The present study also examined the annual severity trend among newly registered hearing impaired persons from 2004 to 2018. The frequency of hearing impairment grades 2 and 3, indicating profound hearing loss, among newly registered hearing impaired persons gradually decreased , while the percentage of people with severe hearing loss (disability degrees 4 and 5) increased (Fig. 3). The average age of newly registered people with hearing loss increased gradually from 2004 to 2015 and increased significantly thereafter (Fig. 5), implying that many older people with hearing loss were not registered before 2015. Furthermore, the average time from disability registration to Hearing aid adoption decreased significantly (Fig. 6), suggesting that the main purpose of disability registration may usefully shift to hearing aid adoption rather than receiving other social benefits for hearing impairment.

This study showed that reducing consumer/patient costs for hearing aids by extending the hearing aid subsidy increased uptake among people with hearing loss who could benefit from a hearing aid. We found an immediate increase in hearing aid uptake after the extension of hearing aid subsidies (Fig. 4). However, there are many other types of barriers to hearing aid adoption besides the issue of price.20. In Iceland, the national health insurance system fully covers the purchase of a hearing aid every 4 years, but only 11% of people with hearing loss use hearing aids21. This low rate of hearing aid adoption may be explained by the complexity of factors in hearing aid use. Hearing aid adoption is influenced by a complex interaction between personality, perceived social value, and social stigma20,22.

Several studies have attempted to quantify the economic effects of hearing loss23. A retrospective cohort study in the United States found that the benefit of hearing aid adoption in individuals with self-reported hearing loss was identified as a reduction in the likelihood of emergency room visits and hospitalizations and a reduction in Medicare costs17. However, hearing aid use led to increased office visits and more overall health care and out-of-pocket costs17. Another study suggested that providing hearing aids ultimately adds value to the health care system and provides net savings to the Medicare program24. After 2015, people with severe to profound hearing loss could receive a hearing aid subsidy covering the cost of a single hearing aid under South Korea’s national insurance system. It will be important to monitor whether the expansion of the hearing aid delivery system reduces the loss of quality of life associated with hearing impairment in terms of access to the medical system and leads to a reduction in overall medical costs, and this information should be reflected in any future changes in hearing aid provision; Finally, hearing aid adoption does not necessarily mean regular hearing aid use14.25. Correct hearing aid fitting and testing, as well as counseling, are important in creating an appropriate and effective hearing rehabilitation environment26.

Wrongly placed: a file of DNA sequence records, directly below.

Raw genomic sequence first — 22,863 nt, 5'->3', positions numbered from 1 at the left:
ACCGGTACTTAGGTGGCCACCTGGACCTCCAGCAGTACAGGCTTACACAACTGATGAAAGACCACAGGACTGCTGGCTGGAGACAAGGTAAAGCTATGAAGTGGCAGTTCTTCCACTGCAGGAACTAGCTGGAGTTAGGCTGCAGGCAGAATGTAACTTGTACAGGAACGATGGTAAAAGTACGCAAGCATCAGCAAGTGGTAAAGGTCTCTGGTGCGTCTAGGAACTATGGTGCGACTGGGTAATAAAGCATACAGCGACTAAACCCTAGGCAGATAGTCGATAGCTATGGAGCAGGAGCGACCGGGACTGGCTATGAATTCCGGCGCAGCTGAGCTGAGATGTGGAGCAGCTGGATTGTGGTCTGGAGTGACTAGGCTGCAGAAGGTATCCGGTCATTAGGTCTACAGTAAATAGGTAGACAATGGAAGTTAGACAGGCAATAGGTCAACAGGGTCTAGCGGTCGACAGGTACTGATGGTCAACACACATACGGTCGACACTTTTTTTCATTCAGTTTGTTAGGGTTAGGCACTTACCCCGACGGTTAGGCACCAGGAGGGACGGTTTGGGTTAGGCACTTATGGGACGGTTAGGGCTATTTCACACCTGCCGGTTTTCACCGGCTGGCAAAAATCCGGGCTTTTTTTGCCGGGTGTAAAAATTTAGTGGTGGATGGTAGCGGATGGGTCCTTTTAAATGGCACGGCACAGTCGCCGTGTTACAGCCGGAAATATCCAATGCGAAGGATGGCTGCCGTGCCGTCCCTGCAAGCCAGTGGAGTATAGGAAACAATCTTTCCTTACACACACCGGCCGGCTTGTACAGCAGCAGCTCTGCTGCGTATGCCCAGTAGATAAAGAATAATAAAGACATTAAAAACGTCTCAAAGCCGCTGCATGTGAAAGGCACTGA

This study is powered to use national population data to investigate annual trends in the number of newly registered hearing-impaired individuals in response to changes in hearing aid provision. It successfully identified changes in hearing aid adoption by level of financial support. The study also has limitations, mainly related to the characteristics of the claims data, as it does not include physical examination data such as the condition of the tympanic membrane and exact hearing level. Also, since the National Hearing Impairment Registry only includes people with severe to profound hearing loss, the present study was unable to assess hearing aid use by people with mild to moderate hearing loss. These limitations could be overcome in the future by including additional large medical data sources.

In conclusion, the expansion of the Korean hearing aid provision system led to a dramatic increase in hearing impairment registration and hearing aid adoption, indicating that there was a large amount of unreported or untreated hearing loss before the introduction of realistic hearing aid provision.